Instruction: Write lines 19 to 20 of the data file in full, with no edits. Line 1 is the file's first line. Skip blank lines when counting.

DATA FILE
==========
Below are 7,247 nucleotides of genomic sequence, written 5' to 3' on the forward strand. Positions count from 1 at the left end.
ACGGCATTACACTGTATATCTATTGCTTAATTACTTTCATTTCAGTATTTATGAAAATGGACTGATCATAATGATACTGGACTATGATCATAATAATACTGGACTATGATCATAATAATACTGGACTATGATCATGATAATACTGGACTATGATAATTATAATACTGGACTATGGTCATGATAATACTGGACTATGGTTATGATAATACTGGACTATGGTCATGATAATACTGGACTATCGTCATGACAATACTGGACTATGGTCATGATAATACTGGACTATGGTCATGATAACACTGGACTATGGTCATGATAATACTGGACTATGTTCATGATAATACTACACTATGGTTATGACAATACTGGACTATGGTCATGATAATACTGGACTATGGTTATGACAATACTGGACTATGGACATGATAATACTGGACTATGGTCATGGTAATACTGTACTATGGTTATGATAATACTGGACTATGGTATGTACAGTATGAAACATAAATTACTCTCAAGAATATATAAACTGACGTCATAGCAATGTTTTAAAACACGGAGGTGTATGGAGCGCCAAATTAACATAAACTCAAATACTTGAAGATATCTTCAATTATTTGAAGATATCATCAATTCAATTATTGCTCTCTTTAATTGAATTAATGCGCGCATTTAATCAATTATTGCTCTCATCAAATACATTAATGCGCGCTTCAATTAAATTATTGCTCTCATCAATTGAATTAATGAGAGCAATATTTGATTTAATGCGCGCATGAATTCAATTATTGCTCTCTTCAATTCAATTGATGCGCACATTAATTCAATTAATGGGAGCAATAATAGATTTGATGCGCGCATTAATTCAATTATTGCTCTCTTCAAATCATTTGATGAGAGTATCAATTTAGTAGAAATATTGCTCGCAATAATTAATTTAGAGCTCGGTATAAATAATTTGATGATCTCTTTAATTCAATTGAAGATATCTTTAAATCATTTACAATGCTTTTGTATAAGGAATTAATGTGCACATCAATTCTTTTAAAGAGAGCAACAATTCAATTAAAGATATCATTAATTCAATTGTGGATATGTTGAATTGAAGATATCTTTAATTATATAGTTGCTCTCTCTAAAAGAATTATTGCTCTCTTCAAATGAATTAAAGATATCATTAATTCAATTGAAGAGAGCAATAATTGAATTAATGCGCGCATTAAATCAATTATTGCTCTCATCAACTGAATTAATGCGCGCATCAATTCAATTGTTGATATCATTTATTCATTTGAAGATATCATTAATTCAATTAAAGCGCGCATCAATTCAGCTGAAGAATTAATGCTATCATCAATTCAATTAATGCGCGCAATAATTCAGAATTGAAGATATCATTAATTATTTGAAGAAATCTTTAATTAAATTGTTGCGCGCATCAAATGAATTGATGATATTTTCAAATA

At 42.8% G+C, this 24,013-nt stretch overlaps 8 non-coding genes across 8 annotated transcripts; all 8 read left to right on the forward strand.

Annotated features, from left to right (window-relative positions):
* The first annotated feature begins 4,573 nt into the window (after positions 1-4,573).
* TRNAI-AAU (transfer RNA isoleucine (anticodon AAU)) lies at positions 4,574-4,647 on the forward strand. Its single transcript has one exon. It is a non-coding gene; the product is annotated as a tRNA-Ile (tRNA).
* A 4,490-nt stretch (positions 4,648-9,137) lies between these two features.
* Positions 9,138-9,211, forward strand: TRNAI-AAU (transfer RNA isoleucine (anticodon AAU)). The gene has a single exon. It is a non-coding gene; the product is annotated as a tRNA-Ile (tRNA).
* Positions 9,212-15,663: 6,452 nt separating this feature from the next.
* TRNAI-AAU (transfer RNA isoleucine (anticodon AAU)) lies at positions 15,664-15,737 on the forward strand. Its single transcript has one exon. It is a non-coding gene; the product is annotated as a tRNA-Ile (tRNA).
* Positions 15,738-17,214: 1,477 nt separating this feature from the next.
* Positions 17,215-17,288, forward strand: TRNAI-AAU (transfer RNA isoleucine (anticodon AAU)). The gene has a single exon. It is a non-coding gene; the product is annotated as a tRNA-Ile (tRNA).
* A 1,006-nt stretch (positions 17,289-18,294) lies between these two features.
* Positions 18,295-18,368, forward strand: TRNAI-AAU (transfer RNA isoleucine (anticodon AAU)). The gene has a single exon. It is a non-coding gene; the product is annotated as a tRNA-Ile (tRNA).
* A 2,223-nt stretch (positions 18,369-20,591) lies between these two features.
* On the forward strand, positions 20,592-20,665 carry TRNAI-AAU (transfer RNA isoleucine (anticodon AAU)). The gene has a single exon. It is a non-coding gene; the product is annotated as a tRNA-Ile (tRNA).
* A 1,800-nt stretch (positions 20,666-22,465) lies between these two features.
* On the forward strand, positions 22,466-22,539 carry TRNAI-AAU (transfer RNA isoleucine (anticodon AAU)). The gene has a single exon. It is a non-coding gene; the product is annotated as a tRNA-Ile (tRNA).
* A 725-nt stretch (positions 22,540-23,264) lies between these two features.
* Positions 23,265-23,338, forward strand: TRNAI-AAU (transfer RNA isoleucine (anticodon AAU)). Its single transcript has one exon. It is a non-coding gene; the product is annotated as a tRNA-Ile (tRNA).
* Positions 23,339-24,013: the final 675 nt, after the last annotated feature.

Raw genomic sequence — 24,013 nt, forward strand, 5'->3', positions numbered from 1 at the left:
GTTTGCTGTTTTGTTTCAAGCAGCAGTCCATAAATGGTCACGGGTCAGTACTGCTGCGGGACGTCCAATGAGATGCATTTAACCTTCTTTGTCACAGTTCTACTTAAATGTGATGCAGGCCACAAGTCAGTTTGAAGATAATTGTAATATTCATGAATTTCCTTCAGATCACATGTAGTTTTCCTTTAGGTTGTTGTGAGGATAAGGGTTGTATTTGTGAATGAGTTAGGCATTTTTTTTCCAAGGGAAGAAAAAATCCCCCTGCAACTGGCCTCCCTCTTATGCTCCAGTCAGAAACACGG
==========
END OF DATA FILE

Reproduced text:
* A 725-nt stretch (positions 22,540-23,264) lies between these two features.
* Positions 23,265-23,338, forward strand: TRNAI-AAU (transfer RNA isoleucine (anticodon AAU)). Its single transcript has one exon. It is a non-coding gene; the product is annotated as a tRNA-Ile (tRNA).